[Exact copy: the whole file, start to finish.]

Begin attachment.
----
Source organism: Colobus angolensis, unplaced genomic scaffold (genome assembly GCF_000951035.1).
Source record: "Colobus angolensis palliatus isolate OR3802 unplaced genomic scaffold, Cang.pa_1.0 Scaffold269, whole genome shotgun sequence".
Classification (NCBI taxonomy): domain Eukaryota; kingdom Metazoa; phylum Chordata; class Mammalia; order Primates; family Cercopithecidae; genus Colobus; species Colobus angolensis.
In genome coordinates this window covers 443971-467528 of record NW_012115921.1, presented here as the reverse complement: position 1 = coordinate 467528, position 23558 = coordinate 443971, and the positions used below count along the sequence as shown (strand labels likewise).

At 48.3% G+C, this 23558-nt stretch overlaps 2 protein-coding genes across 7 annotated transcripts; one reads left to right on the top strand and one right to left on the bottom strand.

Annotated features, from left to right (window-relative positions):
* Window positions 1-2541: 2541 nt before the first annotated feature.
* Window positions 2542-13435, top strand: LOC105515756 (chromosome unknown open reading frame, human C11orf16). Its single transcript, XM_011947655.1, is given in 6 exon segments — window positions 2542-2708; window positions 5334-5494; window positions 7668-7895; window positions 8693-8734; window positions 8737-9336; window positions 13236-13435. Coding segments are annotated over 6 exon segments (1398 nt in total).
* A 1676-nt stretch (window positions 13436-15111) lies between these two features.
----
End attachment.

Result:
Source organism: Colobus angolensis, unplaced genomic scaffold (genome assembly GCF_000951035.1).
Source record: "Colobus angolensis palliatus isolate OR3802 unplaced genomic scaffold, Cang.pa_1.0 Scaffold269, whole genome shotgun sequence".
Classification (NCBI taxonomy): domain Eukaryota; kingdom Metazoa; phylum Chordata; class Mammalia; order Primates; family Cercopithecidae; genus Colobus; species Colobus angolensis.
In genome coordinates this window covers 443971-467528 of record NW_012115921.1, presented here as the reverse complement: position 1 = coordinate 467528, position 23558 = coordinate 443971, and the positions used below count along the sequence as shown (strand labels likewise).

At 48.3% G+C, this 23558-nt stretch overlaps 2 protein-coding genes across 7 annotated transcripts; one reads left to right on the top strand and one right to left on the bottom strand.

Annotated features, from left to right (window-relative positions):
* Window positions 1-2541: 2541 nt before the first annotated feature.
* Window positions 2542-13435, top strand: LOC105515756 (chromosome unknown open reading frame, human C11orf16). Its single transcript, XM_011947655.1, is given in 6 exon segments — window positions 2542-2708; window positions 5334-5494; window positions 7668-7895; window positions 8693-8734; window positions 8737-9336; window positions 13236-13435. Coding segments are annotated over 6 exon segments (1398 nt in total).
* A 1676-nt stretch (window positions 13436-15111) lies between these two features.